These well cared-for, yet slightly overgrown gardens, belong to Morland House, which was built in the 16th century as a vicarage and now belongs to the Markham family.
Morland House, in the Eden Valley in Cumbria, was a Tudor vicarage that became the home of the Markham family in 1828. They still own it today. It was extended during the Georgian period and you can now rent it for holidays and visit the private garden.
However, on a day trip you’ll still find plenty to explore in the grounds surrounding the house. The garden was laid out in 1880 and, though there are formal lawns and flower beds, it still has that overgrown look about it that makes you feel like you’re exploring uncharted territory.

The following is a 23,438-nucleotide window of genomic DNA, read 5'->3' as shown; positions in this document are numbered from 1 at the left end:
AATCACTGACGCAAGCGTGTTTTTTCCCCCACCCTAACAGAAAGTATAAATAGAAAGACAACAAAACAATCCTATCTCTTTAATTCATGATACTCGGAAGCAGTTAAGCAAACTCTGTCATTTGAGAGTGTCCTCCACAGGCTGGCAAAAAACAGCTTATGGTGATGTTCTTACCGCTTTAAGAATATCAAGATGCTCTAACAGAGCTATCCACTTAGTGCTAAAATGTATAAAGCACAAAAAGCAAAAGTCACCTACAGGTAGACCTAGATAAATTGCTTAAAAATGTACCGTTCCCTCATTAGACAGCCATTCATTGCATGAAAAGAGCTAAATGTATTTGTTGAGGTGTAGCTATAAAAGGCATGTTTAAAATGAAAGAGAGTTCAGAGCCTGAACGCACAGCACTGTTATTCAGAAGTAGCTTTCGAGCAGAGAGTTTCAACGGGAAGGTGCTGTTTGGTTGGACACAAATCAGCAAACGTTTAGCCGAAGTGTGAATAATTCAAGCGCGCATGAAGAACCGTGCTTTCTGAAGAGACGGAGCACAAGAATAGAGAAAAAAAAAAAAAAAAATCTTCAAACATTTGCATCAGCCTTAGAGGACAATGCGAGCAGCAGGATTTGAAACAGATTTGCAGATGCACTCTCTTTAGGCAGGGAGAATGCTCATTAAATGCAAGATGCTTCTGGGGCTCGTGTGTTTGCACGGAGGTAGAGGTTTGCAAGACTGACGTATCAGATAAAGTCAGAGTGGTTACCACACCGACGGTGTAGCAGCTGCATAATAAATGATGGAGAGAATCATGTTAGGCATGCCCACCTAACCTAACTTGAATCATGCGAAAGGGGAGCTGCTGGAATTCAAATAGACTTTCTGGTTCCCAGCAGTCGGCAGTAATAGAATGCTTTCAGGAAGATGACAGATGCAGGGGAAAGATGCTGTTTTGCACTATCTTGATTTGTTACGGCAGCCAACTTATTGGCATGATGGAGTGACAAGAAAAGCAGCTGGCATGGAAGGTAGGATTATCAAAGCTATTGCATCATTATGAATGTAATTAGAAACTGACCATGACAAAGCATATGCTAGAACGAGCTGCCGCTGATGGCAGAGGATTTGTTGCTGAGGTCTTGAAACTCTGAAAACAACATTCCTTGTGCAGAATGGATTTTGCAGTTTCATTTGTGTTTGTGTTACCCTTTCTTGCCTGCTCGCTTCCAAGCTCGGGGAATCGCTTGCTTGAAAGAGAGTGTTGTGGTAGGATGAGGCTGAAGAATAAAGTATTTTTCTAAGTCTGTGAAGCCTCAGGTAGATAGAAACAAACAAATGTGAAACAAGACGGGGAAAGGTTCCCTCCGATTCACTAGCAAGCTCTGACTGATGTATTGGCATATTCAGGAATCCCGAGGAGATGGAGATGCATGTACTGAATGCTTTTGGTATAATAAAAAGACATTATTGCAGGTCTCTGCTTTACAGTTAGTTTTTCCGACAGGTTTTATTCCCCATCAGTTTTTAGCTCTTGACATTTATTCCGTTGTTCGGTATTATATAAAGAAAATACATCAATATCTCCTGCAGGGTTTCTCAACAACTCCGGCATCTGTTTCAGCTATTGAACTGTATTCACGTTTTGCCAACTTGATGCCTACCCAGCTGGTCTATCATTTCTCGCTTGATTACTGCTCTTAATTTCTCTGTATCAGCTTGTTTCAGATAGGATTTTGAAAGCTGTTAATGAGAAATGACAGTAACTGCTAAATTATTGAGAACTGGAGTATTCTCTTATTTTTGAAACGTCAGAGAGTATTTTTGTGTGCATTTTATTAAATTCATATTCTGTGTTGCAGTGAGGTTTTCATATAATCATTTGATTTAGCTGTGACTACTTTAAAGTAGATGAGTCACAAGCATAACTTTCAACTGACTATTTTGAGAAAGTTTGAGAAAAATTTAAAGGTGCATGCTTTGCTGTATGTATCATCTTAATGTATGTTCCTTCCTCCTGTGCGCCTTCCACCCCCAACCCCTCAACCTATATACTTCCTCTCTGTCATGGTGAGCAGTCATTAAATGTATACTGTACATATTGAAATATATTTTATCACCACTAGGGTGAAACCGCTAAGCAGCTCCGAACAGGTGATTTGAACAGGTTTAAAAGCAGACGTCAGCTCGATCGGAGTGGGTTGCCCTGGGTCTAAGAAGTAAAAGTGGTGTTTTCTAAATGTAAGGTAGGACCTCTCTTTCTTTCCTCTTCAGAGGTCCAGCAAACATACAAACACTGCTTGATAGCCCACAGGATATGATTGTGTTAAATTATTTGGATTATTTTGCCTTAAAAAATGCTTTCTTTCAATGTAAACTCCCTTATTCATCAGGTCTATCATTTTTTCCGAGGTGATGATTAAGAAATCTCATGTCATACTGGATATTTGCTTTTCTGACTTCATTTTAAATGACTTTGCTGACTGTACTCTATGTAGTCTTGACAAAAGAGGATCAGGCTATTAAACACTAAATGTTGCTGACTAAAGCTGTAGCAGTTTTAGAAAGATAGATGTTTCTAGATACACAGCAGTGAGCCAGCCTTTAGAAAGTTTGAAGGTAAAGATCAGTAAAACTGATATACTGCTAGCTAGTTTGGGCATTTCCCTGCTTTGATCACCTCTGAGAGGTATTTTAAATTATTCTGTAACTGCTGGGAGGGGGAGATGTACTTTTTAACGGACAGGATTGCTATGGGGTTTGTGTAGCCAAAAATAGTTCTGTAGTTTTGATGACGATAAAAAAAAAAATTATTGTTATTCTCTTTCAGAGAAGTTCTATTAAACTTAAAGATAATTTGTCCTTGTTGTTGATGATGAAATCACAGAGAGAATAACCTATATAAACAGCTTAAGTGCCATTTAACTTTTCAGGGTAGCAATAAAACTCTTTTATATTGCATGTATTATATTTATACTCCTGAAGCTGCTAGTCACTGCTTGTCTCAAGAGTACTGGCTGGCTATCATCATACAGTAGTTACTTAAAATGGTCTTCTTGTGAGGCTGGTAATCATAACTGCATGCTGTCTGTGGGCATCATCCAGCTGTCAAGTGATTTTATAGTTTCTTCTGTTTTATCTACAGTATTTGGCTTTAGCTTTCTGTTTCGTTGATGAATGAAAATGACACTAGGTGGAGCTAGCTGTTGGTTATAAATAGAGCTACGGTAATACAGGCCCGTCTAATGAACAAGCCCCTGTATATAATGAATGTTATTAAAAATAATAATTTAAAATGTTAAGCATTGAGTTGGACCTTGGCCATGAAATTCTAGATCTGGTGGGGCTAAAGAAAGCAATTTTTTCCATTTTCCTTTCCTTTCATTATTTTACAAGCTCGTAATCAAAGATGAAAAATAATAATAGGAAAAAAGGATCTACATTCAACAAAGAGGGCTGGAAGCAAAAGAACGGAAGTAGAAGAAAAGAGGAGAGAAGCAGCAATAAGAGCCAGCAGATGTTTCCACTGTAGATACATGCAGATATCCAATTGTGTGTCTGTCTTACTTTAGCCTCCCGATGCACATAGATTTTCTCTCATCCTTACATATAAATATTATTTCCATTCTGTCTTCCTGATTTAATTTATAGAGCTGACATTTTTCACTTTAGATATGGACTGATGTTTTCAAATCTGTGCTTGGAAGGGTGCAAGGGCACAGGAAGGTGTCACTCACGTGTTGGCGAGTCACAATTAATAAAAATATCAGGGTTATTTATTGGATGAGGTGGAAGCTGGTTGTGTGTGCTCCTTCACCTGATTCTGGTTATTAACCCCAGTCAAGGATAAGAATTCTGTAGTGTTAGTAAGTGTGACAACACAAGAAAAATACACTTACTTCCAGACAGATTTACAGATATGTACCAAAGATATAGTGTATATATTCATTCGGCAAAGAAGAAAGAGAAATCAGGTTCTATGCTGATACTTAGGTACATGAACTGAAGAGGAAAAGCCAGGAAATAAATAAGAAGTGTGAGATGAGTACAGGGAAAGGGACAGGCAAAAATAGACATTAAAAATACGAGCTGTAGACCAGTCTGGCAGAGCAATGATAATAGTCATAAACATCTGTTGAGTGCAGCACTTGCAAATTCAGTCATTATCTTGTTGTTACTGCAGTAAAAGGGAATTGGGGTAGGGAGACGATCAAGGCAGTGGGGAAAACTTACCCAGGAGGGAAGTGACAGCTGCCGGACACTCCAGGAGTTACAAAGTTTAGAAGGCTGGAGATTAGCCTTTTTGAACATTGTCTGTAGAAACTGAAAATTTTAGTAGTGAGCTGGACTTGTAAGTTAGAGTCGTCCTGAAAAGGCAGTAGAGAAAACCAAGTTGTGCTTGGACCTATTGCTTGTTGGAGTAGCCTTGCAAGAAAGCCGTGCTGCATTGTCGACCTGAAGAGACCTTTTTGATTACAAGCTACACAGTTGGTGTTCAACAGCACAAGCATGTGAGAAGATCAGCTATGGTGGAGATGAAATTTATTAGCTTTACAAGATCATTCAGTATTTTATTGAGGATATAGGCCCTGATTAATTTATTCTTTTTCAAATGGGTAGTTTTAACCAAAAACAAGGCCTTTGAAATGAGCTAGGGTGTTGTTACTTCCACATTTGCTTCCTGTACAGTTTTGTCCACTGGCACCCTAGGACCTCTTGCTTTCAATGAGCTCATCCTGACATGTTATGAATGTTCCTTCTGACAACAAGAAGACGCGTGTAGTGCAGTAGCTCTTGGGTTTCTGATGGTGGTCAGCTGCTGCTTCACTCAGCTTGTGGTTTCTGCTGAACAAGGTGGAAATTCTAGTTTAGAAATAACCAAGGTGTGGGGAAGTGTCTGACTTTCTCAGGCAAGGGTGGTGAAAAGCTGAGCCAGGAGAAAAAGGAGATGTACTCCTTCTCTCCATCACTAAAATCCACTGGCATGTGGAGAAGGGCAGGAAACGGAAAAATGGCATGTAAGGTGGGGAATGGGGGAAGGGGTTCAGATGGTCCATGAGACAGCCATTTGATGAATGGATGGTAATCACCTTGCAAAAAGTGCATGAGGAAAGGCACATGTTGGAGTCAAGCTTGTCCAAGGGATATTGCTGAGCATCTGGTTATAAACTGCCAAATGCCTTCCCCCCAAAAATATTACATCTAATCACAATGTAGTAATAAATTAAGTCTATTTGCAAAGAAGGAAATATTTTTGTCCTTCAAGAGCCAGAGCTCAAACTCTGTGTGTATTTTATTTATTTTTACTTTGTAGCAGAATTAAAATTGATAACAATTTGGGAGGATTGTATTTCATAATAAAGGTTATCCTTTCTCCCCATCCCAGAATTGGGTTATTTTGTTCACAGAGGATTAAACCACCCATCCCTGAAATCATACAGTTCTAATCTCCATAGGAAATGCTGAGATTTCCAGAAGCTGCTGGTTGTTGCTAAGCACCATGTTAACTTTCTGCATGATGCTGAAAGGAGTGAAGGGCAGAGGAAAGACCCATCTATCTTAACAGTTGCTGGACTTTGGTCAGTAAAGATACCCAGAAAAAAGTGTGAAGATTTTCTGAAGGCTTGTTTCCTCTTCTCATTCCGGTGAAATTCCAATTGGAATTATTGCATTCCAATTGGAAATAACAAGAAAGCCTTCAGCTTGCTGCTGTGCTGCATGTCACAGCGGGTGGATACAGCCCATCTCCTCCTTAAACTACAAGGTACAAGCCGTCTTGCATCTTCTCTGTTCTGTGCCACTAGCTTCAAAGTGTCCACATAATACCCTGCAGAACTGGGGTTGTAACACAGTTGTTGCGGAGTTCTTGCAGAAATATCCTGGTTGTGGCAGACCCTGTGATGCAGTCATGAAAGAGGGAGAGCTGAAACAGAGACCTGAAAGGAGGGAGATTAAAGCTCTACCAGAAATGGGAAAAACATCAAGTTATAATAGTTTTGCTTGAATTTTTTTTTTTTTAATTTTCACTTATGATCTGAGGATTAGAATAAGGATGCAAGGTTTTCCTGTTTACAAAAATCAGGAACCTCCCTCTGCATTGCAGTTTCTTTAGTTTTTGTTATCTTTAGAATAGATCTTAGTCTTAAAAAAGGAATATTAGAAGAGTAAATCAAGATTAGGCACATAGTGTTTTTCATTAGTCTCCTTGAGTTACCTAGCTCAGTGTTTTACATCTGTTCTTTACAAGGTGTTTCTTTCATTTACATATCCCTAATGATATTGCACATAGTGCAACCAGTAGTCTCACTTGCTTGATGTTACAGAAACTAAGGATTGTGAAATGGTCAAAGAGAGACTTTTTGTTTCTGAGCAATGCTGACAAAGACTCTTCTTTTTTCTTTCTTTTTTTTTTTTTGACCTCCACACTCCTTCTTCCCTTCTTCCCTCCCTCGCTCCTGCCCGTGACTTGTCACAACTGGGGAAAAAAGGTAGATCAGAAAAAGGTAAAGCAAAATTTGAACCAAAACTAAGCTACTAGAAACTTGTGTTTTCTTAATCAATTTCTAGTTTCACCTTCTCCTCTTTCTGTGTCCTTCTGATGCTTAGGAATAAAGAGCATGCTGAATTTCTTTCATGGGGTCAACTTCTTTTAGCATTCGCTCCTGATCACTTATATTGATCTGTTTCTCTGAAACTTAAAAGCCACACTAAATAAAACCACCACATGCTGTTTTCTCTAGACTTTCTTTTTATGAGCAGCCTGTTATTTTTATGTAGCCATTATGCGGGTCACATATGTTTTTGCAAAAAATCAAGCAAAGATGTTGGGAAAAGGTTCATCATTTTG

Morland Beck runs through the middle of the gardens, entering as a cascading waterfall at the top end. You’ll find stepping stones there; jump across them to get to the Quarry Garden, where the old quarry craters are now filled with calm water. For the less agile, there are long lawns in front of the house, where you can play croquet in summer equipment provided). The gardens have a range of plants throughout the year: tulips and daffodils in spring, roses in summer, and berries if you’re lucky.